Metra, UP sued over Wheaton crash
A woman is suing Metra, the Union Pacific Railroad and a railway worker after a maintenance vehicle struck her car at a rail crossing in Wheaton.
The crash between a ballast regulator and Marina Maestas' Honda Accord left the 63-year-old woman with severe head and internal injuries, according to her attorney.
The suit alleges Maestas had the right of way. Traffic had stopped at the Washington Street crossing at 10:18 a.m. July 29, with the crossing gates down and warning signals flashing, while a railroad pickup truck drove along the tracks. After it passed, the gates rose and the signals abated, and Maestas began crossing, the suit said. The ballast regulator hit the driver's side of her car.
Her attorneys said, in a news release, that Maestas suffered head and internal injuries requiring several surgeries, and remains in critical condition in an intensive-care unit at Good Samaritan Hospital in Downers Grove.
The suit alleges Metra and UP should have known the gates and warning lights were faulty and posted a flagman at the crossing to regulate traffic and warn people the gates and lights weren't working properly
It also alleges the regulator's driver, Eric Johnsen, was driving unreasonably fast and failed to sound a whistle or horn in sufficient time as he approached the crossing.
"Discovery in the lawsuit will focus on whether the malfunction was caused by human error and why required safety procedures were not followed. This crash would have been avoided had the Union Pacific operator of the ballast regulator been paying attention and not speeding. In addition, UP should have placed flag men at both sides of the crossing to stop cars while the ballast regulator passed," Cavanagh Law Group founding partner Tim Cavanagh said, in the news release.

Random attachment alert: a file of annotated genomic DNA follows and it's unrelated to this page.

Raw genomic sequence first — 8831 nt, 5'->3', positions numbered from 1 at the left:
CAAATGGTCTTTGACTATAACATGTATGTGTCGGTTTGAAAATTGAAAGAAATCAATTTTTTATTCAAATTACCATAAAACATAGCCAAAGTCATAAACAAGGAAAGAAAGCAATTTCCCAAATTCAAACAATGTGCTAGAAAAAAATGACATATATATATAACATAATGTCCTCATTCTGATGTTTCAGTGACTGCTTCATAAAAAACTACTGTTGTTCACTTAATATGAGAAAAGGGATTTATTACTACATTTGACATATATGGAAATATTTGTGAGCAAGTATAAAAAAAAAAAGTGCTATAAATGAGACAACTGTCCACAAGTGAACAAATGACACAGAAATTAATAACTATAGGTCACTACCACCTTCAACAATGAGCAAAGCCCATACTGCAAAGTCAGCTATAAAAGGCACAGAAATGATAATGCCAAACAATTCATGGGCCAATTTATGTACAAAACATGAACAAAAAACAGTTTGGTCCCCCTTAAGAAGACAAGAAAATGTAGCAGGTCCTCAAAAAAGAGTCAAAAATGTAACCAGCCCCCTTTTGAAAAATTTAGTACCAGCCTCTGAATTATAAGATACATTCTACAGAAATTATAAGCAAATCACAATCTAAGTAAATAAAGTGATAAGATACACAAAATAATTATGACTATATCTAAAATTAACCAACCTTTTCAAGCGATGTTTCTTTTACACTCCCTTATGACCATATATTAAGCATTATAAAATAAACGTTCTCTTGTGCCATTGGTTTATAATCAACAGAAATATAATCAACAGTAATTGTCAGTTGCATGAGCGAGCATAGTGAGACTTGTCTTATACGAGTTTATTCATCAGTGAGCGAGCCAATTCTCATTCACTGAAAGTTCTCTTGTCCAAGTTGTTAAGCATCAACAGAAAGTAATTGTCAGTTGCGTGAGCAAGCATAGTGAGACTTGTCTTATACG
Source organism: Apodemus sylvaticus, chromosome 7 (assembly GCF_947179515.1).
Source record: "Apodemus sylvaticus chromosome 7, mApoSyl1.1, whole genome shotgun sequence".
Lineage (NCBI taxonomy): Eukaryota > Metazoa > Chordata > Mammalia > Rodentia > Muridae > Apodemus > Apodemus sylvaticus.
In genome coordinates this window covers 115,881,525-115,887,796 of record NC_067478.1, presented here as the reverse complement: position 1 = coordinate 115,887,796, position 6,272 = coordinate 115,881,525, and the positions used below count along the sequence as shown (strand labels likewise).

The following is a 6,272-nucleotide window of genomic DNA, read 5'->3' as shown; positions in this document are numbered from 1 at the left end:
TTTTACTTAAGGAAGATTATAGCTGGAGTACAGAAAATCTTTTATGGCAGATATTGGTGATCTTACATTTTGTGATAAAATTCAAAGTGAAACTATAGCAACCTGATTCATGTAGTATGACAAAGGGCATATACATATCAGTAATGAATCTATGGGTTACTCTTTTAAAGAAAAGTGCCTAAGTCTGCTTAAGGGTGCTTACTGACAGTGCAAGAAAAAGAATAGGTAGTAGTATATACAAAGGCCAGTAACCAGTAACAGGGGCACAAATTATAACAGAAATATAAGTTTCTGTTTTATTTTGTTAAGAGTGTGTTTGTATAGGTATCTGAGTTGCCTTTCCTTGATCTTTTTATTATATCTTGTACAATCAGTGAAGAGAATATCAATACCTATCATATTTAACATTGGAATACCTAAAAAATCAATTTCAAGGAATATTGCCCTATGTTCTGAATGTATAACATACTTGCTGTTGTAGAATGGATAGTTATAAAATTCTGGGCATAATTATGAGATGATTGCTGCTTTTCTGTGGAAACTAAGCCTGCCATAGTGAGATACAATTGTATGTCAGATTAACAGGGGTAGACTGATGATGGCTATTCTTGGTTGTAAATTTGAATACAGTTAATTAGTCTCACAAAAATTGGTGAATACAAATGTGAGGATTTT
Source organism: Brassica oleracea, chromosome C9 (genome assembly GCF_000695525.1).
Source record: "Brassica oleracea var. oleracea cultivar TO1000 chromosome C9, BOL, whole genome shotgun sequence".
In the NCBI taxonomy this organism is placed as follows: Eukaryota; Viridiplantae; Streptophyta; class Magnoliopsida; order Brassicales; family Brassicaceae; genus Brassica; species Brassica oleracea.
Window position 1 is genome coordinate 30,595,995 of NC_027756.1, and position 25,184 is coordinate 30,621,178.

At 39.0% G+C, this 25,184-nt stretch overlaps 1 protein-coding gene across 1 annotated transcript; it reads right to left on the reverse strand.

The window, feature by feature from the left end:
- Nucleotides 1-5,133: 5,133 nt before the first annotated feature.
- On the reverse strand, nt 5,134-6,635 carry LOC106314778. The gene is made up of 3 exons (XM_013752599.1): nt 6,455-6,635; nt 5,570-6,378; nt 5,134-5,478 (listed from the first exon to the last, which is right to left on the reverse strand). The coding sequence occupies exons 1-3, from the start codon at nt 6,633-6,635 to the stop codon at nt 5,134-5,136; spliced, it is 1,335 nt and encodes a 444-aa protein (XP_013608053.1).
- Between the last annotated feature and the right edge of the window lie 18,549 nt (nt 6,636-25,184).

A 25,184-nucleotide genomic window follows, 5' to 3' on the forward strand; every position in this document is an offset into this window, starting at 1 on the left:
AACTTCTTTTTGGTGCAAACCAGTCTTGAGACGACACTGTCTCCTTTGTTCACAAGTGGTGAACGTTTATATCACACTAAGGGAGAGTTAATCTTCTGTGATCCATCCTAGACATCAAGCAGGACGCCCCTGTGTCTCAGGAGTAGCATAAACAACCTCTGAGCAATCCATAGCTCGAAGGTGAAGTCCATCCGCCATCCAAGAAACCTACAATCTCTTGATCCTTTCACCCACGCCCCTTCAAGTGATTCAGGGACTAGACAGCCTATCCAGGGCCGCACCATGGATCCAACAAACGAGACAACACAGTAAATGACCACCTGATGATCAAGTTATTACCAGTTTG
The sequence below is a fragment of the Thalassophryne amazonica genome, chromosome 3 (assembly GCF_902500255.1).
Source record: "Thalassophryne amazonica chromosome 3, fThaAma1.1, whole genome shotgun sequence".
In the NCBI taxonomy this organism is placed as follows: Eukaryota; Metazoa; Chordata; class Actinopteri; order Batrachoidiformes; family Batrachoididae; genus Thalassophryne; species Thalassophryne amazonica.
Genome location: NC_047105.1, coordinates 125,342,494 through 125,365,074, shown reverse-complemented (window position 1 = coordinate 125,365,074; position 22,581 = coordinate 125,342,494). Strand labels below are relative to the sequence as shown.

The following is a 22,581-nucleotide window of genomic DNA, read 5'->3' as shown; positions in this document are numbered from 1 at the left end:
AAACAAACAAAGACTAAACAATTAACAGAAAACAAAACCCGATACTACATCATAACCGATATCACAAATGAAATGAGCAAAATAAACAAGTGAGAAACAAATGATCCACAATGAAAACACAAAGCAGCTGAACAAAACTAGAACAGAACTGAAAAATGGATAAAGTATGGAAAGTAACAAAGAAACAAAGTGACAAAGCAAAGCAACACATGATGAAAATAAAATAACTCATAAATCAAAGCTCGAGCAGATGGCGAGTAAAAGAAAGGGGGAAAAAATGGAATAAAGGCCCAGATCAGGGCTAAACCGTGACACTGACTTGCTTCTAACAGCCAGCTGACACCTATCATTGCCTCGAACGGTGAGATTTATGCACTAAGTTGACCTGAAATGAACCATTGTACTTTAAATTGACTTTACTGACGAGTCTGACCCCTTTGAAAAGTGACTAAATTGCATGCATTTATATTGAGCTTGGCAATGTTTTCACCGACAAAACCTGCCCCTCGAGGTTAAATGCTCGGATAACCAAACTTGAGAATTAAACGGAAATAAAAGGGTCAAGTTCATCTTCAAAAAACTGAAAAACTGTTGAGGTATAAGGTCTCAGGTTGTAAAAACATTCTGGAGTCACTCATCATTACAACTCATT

A ballast regulator shapes the crushed stone of the railroad bed, removing stone from the tracks and ensuring it is arranged in a proper grade for drainage. They can also clear snow.
The suit does not say what brand and model the regulator was. A check of several manufacturers' websites show machines ranging from 40,000 to 60,000 pounds, that can go more than 40 mph.
The suit was filed Aug. 5 in Cook County circuit court.
"We have received the complaint and are currently reviewing it," said Kristen South, a spokesman for UP.